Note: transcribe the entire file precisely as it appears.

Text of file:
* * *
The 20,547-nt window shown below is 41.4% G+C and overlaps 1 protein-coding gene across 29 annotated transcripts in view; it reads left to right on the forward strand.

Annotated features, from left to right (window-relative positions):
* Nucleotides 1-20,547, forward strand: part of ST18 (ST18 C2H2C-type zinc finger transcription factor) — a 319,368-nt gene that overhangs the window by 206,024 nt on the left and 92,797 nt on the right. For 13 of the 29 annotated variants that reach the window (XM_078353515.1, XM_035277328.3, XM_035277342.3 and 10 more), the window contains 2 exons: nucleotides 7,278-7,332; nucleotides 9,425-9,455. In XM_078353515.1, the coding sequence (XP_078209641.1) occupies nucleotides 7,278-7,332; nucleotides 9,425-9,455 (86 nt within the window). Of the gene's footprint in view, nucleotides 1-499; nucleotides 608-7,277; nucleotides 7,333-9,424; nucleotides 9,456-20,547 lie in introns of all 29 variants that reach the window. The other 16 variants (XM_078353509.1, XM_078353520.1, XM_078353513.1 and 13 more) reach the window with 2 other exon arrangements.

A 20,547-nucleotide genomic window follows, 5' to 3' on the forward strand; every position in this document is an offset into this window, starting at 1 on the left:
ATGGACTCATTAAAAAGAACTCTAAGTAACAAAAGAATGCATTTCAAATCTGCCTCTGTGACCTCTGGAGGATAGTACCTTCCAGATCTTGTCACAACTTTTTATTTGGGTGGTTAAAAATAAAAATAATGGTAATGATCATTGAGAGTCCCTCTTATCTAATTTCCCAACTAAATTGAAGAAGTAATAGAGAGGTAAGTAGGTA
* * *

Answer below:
The 20,547-nt window shown below is 41.4% G+C and overlaps 1 protein-coding gene across 29 annotated transcripts in view; it reads left to right on the forward strand.

Annotated features, from left to right (window-relative positions):
* Nucleotides 1-20,547, forward strand: part of ST18 (ST18 C2H2C-type zinc finger transcription factor) — a 319,368-nt gene that overhangs the window by 206,024 nt on the left and 92,797 nt on the right. For 13 of the 29 annotated variants that reach the window (XM_078353515.1, XM_035277328.3, XM_035277342.3 and 10 more), the window contains 2 exons: nucleotides 7,278-7,332; nucleotides 9,425-9,455. In XM_078353515.1, the coding sequence (XP_078209641.1) occupies nucleotides 7,278-7,332; nucleotides 9,425-9,455 (86 nt within the window). Of the gene's footprint in view, nucleotides 1-499; nucleotides 608-7,277; nucleotides 7,333-9,424; nucleotides 9,456-20,547 lie in introns of all 29 variants that reach the window. The other 16 variants (XM_078353509.1, XM_078353520.1, XM_078353513.1 and 13 more) reach the window with 2 other exon arrangements.

A 20,547-nucleotide genomic window follows, 5' to 3' on the forward strand; every position in this document is an offset into this window, starting at 1 on the left:
ATGGACTCATTAAAAAGAACTCTAAGTAACAAAAGAATGCATTTCAAATCTGCCTCTGTGACCTCTGGAGGATAGTACCTTCCAGATCTTGTCACAACTTTTTATTTGGGTGGTTAAAAATAAAAATAATGGTAATGATCATTGAGAGTCCCTCTTATCTAATTTCCCAACTAAATTGAAGAAGTAATAGAGAGGTAAGTAGGTA